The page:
Agromining: Farming of metal-extracting trees and plants could replace mining (RNZ News – April 11, 2021)

https://www.rnz.co.nz

When scientist Alan Baker made a cut in the side of an exotic plant in the Philippines jungle, the sap that bled out had a jade-green glow.

The shrub was a newly discovered species, soon to be known as Phyllanthus Balgooyi, one of a rare variety of plants that naturally suck high amounts of metallic elements from the soil. The fluorescent sap turned out to be 9 percent nickel.

It was a welcome finding, but not a surprise, as Professor Baker’s research into so-called “hyperaccumulators” had already uncovered species that seemed to thrive on everything from cobalt to zinc, and even gold.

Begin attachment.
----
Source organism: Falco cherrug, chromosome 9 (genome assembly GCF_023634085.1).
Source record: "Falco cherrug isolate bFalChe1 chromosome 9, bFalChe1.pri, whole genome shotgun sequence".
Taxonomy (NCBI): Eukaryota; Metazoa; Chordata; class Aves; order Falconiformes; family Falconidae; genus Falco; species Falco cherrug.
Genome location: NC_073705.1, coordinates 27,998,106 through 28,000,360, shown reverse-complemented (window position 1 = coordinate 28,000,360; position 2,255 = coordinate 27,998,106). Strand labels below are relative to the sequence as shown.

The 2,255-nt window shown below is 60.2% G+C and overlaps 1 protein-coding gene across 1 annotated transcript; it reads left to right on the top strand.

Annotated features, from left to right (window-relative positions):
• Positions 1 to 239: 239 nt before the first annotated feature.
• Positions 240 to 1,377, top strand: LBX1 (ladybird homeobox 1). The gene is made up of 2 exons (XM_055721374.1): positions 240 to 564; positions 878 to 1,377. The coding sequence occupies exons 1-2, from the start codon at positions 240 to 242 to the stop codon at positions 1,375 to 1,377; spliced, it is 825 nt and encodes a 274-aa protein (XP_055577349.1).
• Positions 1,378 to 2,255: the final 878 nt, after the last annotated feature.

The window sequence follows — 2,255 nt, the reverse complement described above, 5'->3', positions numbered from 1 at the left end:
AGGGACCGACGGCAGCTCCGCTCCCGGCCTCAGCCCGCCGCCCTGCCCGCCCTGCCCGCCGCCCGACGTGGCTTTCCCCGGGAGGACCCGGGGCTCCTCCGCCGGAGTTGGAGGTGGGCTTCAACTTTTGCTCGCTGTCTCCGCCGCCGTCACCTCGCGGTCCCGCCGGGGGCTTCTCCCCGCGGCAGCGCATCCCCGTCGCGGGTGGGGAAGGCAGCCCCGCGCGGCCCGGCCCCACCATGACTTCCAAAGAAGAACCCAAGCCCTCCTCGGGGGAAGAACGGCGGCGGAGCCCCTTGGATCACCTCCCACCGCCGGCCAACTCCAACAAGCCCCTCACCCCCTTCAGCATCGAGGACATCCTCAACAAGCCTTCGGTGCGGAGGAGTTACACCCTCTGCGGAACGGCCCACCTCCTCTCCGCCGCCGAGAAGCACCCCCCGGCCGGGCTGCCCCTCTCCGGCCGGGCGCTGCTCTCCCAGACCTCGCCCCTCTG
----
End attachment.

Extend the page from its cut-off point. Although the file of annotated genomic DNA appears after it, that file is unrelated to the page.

“These are plants which can take up elements from the soil [at rates] orders of magnitude higher than normal plants,” Professor Baker says.

Scientists are now on a quest to discover whether farming these plants could provide an alternative to environmentally-destructive mining, while also helping to rehabilitate former mine sites.

For the rest of this article: https://www.rnz.co.nz/news/world/440246/agromining-farming-of-metal-extracting-trees-and-plants-could-replace-mining

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